Thursday, July 30, 2009
David Bowie is the F-ing S
After a lot of careful thought – about 20 minutes – I've decided that if I could trade my musical career (none) with any successful artist's, it would be David Bowie. He was unquestionably cool during his musical peak, and he still is cool now, which is why shows like The Venture Brothers can cast him as the leader of the Guild of Calamitous Intent and get away with it.
In fact, David Bowie has so many hits that you probably don't realize how many hits he has. Here are hit singles and songs I've heard on mainstream radio, that you've probably also heard and never realized he did:
“Dancing in the Street.” “Modern Love.” “Blue Jean.” “Let's Dance.” “Under Pressure.” “Heroes.” “Fame.” “Golden Years.” “Knock on Wood.” “Sound and Vision.” “Young Americans.” “All the Young Dudes.” “The Man Who Sold The World.” “Changes.” “Life on Mars?” “Suffragette City.” “Rebel Rebel.” “Space Oddity.” “Starman.” “The Jean Genie.” “Never Get Old.”
That is 20 songs right there, and if some of those are debatable to you, just replace them with your personal favorites that I left out, like “Ziggy Stardust” and “Diamond Dogs.” Quite simply, you will be hard-pressed to name other bands with such a vast, expansive repertoire. Other bands or artists that I at least considered swapping places with:
- The Beatles. Like David Bowie, The Beatles have a slew of hits. However, I'm kind of narrow in my thinking; I want to trade places with just one person. And since I'm somewhat vain and egotistical, I'm not sure if I'd want to split credit like Lennon and McCartney do. Even George Harrison has at least one insanely catchy solo pop ditty.
As a result, the Beatles almost feel like an unintentional superband. McCartney is still cranking out hits by his lonesome and Lennon was a supernova once he left the group.
- Queen, Weezer and the Beastie Boys. Because they're all made up of multiple members, I have to lessen their accomplishments ever so slightly. Queen's Freddy Mercury was the closest competitor to Bowie's crown, except that I like Bowie's overall catalog a bit better. (This also overlooks that Freddy Mercury died of AIDS and liked boys.)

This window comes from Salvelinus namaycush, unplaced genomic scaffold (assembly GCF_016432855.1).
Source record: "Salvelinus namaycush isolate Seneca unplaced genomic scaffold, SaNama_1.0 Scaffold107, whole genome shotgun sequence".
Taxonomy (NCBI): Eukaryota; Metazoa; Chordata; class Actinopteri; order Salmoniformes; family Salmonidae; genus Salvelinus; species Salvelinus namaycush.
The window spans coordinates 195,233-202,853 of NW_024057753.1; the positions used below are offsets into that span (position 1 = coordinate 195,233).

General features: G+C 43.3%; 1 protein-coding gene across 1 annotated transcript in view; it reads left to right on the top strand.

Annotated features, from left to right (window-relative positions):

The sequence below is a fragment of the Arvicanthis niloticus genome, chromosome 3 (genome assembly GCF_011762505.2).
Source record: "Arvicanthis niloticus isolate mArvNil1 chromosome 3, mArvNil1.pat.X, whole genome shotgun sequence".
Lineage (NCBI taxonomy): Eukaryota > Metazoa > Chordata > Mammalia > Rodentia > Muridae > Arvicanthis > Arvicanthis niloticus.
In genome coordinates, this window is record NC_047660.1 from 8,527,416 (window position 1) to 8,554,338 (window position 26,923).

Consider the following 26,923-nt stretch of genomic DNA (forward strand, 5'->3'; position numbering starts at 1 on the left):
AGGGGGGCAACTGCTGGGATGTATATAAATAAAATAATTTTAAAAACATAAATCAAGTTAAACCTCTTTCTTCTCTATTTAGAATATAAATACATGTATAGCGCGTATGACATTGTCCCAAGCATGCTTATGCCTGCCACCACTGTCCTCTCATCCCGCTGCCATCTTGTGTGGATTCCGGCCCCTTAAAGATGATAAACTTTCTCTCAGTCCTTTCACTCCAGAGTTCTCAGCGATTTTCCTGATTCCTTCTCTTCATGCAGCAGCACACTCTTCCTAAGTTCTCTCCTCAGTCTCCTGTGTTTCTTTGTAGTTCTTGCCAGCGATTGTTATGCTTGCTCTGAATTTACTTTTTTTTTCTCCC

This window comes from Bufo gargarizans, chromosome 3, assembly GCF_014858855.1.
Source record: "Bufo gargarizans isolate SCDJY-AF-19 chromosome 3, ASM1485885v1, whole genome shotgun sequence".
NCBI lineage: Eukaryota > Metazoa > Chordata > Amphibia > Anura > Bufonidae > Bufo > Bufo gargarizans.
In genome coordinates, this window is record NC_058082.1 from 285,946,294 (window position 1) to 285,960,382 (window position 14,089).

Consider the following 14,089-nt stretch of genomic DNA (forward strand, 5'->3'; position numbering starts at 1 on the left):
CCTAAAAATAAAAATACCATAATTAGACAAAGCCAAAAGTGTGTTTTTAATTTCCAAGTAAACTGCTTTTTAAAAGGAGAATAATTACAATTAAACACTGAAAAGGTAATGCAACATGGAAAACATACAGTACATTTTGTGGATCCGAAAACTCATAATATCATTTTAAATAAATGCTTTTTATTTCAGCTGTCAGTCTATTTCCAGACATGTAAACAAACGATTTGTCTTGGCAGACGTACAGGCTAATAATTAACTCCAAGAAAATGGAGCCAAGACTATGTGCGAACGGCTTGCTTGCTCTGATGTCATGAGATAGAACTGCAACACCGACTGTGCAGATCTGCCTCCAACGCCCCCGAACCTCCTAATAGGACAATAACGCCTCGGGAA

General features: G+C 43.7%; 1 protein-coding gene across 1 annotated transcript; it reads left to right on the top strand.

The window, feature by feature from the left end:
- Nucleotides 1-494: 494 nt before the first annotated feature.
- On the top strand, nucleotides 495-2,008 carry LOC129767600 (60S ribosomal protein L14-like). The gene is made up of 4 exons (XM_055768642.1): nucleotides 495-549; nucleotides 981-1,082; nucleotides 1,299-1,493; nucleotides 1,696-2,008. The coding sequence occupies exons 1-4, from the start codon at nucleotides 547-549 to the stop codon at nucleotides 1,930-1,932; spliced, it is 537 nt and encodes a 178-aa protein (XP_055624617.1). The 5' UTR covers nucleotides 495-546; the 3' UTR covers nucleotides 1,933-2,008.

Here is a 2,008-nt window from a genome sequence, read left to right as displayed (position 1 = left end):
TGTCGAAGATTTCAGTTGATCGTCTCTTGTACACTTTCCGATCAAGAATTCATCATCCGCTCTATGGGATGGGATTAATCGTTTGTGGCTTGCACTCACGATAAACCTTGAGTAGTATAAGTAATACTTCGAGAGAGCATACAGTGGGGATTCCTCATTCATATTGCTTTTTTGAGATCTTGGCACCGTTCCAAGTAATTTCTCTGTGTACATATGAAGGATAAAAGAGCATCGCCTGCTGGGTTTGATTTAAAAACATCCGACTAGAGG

Queen has a lot of F'ed out, overplayed pop rock shmaltz that hasn't held up well to me. I'm specifically referring to “We Will Rock You” and “We Are The Champions,” which are always played 50 million times at any sort of sporting event.
Some of Queen's best work is also, well, downright odd. “Fat Bottom Girls” and “Bicycle Rice” are incredibly catchy tunes, but they're somewhat like Weezer (another band I mentioned in this paragrah) in that the songs won't really appeal to all audiences. They feel a bit too much like nerd rock.
The same applies to the best of Weezer's arsenal, for which the term “nerd rock” was coined, after all. I love all of their songs, from the Pinkerton tracks “El Scorcho” and “Falling For You” to the obvious pop bait like “Pork and Beans,” “Buddy Holly” and “Keep Fishin'”.
- Nirvana, Jimi Hendrix, Janis Joplin, Sublime and The Doors / Jim Morrison. All of them are great, and all of them are dead, which I'm not really into. Overlooking this aspect, their premature deaths prevent them from possibly joining either the preceding or proceeding groupings...
- Pearl Jam and Stone Temple Pilots. If we were doing this list after initial albums, based on potential, then both these bands would rank highly, much like Ben Grieve would after his stellar debut for the Oakland Athletics in 1998. Unfortunately, Pearl Jam kept making weird, artsy records instead of doing good alternative rock, and Stone Temple Pilots fizzled out as Scott Weiland got hooked on heroin.
- Beck, Radiohead and Nine Inch Nails. Awesome artists, except that they're not that varied or commercial successful. If I want something besides industrial from NIN, I'm shit outta luck.
- KISS and The Eagles. The opposite of Beck and Radiohead, both these bands are hugely commercially successful, but not really that deep or critically acclaimed.
- The Yeah Yeah Yeahs, Modest Mouse, The Killers, Queens of the Stone Age, Interpol, Girl Talk and The White Stripes. All these are somewhat new bands that have had some great releases, but do they have staying power? Can they change styles and stay fresh and still stay commercial and critically awesome?